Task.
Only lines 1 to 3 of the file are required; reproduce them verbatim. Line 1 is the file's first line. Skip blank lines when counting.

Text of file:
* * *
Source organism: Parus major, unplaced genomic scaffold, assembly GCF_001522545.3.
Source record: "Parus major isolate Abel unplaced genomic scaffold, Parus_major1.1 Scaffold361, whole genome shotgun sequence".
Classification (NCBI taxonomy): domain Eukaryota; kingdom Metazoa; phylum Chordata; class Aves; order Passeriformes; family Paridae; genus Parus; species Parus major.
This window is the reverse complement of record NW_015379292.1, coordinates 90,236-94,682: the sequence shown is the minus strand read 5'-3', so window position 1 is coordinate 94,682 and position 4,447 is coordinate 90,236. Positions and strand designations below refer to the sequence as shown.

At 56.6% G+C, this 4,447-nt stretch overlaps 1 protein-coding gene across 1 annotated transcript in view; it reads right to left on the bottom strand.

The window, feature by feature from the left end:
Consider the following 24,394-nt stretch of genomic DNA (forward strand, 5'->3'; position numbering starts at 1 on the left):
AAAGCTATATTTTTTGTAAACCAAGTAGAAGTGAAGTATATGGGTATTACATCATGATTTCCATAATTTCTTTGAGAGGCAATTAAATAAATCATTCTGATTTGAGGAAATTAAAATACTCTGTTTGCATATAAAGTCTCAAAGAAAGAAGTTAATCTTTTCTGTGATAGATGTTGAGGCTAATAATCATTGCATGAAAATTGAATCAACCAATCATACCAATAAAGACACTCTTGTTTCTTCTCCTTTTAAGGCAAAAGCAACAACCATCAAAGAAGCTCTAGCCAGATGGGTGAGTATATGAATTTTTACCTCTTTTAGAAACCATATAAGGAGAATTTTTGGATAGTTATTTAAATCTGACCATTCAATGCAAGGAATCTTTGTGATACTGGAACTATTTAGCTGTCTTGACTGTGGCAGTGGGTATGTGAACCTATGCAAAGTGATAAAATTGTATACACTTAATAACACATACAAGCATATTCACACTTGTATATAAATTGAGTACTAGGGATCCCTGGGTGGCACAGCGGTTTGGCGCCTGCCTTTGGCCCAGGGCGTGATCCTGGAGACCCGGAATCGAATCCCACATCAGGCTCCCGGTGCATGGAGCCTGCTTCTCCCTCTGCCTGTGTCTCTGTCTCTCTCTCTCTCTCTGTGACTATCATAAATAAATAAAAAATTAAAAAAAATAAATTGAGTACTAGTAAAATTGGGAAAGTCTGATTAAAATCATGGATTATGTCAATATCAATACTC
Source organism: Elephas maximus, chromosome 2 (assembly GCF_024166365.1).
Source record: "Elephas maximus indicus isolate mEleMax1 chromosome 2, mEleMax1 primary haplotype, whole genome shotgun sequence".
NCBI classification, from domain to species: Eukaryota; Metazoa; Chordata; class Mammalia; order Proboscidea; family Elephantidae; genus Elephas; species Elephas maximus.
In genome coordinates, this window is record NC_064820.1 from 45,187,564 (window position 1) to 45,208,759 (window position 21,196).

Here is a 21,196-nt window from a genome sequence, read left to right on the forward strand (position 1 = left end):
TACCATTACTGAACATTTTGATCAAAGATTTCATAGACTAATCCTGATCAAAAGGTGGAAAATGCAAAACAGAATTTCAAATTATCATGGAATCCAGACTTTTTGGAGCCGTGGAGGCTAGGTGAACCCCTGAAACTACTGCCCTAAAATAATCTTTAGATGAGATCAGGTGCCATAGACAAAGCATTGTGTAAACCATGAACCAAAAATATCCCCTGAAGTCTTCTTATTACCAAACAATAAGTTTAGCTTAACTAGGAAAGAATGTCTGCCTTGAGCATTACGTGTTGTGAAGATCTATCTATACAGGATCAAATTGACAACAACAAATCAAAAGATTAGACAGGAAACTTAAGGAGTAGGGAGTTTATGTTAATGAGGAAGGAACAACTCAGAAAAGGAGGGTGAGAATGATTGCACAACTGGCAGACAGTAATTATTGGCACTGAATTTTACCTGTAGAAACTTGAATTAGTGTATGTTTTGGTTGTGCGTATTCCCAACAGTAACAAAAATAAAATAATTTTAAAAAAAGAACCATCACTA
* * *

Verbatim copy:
Source organism: Parus major, unplaced genomic scaffold, assembly GCF_001522545.3.
Source record: "Parus major isolate Abel unplaced genomic scaffold, Parus_major1.1 Scaffold361, whole genome shotgun sequence".
Classification (NCBI taxonomy): domain Eukaryota; kingdom Metazoa; phylum Chordata; class Aves; order Passeriformes; family Paridae; genus Parus; species Parus major.